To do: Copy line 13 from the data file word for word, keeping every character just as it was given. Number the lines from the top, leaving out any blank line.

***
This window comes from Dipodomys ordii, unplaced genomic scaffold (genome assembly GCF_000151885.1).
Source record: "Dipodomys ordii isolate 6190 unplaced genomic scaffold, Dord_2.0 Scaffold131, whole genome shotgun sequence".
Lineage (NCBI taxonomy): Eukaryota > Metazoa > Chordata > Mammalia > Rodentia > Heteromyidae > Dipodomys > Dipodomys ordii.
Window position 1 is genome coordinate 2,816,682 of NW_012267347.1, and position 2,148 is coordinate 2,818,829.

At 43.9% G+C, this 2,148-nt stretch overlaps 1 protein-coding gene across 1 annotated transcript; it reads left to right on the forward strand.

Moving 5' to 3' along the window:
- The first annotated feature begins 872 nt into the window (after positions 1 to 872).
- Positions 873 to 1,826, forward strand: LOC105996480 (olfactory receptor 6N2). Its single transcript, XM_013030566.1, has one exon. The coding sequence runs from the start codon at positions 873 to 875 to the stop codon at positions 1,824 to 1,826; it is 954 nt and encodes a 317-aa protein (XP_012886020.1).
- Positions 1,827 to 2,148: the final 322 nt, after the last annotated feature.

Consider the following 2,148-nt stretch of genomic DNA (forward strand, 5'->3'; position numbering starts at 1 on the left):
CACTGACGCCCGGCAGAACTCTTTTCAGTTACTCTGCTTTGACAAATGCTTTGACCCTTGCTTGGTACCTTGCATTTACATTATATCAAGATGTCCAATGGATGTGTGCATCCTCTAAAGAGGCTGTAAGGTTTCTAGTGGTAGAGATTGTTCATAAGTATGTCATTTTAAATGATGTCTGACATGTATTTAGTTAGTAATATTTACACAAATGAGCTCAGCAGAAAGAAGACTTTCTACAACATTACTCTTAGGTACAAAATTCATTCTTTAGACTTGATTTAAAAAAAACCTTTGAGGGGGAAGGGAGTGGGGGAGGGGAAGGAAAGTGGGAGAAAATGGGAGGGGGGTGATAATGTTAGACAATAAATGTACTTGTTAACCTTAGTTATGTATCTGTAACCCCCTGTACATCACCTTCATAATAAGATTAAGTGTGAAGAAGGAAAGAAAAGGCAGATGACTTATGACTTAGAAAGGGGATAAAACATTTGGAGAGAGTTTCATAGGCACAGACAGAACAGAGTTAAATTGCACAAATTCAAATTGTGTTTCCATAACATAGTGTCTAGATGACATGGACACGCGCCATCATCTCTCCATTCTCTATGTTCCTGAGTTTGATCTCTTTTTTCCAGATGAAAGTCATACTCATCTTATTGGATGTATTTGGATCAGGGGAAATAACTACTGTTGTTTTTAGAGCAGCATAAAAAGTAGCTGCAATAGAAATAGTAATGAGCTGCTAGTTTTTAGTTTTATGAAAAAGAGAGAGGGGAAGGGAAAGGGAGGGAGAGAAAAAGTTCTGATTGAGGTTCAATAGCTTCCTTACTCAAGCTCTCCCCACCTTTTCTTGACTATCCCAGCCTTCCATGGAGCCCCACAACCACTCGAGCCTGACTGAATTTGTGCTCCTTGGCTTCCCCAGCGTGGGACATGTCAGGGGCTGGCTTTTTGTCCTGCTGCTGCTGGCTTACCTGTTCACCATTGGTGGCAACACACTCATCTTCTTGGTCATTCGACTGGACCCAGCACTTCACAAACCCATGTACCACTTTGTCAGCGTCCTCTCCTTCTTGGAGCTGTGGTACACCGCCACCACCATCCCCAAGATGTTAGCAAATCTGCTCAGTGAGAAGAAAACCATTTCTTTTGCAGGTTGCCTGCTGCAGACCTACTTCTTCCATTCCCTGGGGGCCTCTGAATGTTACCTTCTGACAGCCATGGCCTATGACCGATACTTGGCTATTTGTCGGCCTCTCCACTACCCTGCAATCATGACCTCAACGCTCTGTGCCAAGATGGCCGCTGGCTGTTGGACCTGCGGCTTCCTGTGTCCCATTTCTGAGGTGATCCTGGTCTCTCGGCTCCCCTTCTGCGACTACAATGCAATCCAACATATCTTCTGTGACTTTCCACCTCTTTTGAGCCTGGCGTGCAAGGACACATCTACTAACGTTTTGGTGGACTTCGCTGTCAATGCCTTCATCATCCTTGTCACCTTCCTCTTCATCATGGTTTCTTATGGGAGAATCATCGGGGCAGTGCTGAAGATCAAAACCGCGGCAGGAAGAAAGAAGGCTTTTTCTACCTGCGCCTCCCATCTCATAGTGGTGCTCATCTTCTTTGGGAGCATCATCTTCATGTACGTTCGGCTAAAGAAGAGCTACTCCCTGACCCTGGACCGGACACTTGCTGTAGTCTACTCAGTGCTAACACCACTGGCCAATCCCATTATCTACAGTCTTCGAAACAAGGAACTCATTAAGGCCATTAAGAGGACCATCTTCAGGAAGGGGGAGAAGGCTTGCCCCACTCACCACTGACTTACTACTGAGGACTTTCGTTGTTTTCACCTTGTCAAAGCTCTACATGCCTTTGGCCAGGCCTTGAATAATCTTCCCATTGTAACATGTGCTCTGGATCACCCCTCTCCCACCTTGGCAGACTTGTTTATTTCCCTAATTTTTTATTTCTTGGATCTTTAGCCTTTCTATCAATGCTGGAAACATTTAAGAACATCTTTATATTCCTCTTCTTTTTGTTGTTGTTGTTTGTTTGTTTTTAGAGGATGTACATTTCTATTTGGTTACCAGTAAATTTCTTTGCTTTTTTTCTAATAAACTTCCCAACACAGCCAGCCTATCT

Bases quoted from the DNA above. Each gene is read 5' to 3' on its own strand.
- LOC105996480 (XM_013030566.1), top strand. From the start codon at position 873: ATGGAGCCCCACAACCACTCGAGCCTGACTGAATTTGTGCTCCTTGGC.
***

- LOC105996480 (XM_013030566.1), top strand. From the start codon at position 873: ATGGAGCCCCACAACCACTCGAGCCTGACTGAATTTGTGCTCCTTGGC.